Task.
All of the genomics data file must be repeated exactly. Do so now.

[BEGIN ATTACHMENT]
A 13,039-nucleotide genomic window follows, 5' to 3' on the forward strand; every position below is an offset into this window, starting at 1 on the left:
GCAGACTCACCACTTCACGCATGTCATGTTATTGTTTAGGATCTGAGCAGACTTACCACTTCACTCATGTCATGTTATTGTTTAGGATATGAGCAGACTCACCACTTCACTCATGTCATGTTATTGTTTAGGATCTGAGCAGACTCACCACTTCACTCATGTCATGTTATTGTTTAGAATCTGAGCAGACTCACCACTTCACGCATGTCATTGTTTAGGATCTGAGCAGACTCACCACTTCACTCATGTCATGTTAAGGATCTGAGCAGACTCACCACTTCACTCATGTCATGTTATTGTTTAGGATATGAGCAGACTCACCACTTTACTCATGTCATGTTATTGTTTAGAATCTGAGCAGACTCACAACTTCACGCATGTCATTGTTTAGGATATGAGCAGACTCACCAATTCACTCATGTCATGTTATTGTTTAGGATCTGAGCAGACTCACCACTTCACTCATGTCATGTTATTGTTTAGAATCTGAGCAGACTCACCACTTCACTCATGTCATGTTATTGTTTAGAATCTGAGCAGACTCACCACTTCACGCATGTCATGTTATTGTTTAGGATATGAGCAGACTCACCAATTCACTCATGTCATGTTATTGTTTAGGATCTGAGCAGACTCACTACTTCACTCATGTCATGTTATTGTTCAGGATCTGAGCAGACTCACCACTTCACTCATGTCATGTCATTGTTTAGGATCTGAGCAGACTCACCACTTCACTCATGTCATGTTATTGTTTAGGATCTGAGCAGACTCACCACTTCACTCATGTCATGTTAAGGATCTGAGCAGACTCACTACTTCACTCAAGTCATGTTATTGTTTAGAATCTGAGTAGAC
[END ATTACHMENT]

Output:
A 13,039-nucleotide genomic window follows, 5' to 3' on the forward strand; every position below is an offset into this window, starting at 1 on the left:
GCAGACTCACCACTTCACGCATGTCATGTTATTGTTTAGGATCTGAGCAGACTTACCACTTCACTCATGTCATGTTATTGTTTAGGATATGAGCAGACTCACCACTTCACTCATGTCATGTTATTGTTTAGGATCTGAGCAGACTCACCACTTCACTCATGTCATGTTATTGTTTAGAATCTGAGCAGACTCACCACTTCACGCATGTCATTGTTTAGGATCTGAGCAGACTCACCACTTCACTCATGTCATGTTAAGGATCTGAGCAGACTCACCACTTCACTCATGTCATGTTATTGTTTAGGATATGAGCAGACTCACCACTTTACTCATGTCATGTTATTGTTTAGAATCTGAGCAGACTCACAACTTCACGCATGTCATTGTTTAGGATATGAGCAGACTCACCAATTCACTCATGTCATGTTATTGTTTAGGATCTGAGCAGACTCACCACTTCACTCATGTCATGTTATTGTTTAGAATCTGAGCAGACTCACCACTTCACTCATGTCATGTTATTGTTTAGAATCTGAGCAGACTCACCACTTCACGCATGTCATGTTATTGTTTAGGATATGAGCAGACTCACCAATTCACTCATGTCATGTTATTGTTTAGGATCTGAGCAGACTCACTACTTCACTCATGTCATGTTATTGTTCAGGATCTGAGCAGACTCACCACTTCACTCATGTCATGTCATTGTTTAGGATCTGAGCAGACTCACCACTTCACTCATGTCATGTTATTGTTTAGGATCTGAGCAGACTCACCACTTCACTCATGTCATGTTAAGGATCTGAGCAGACTCACTACTTCACTCAAGTCATGTTATTGTTTAGAATCTGAGTAGAC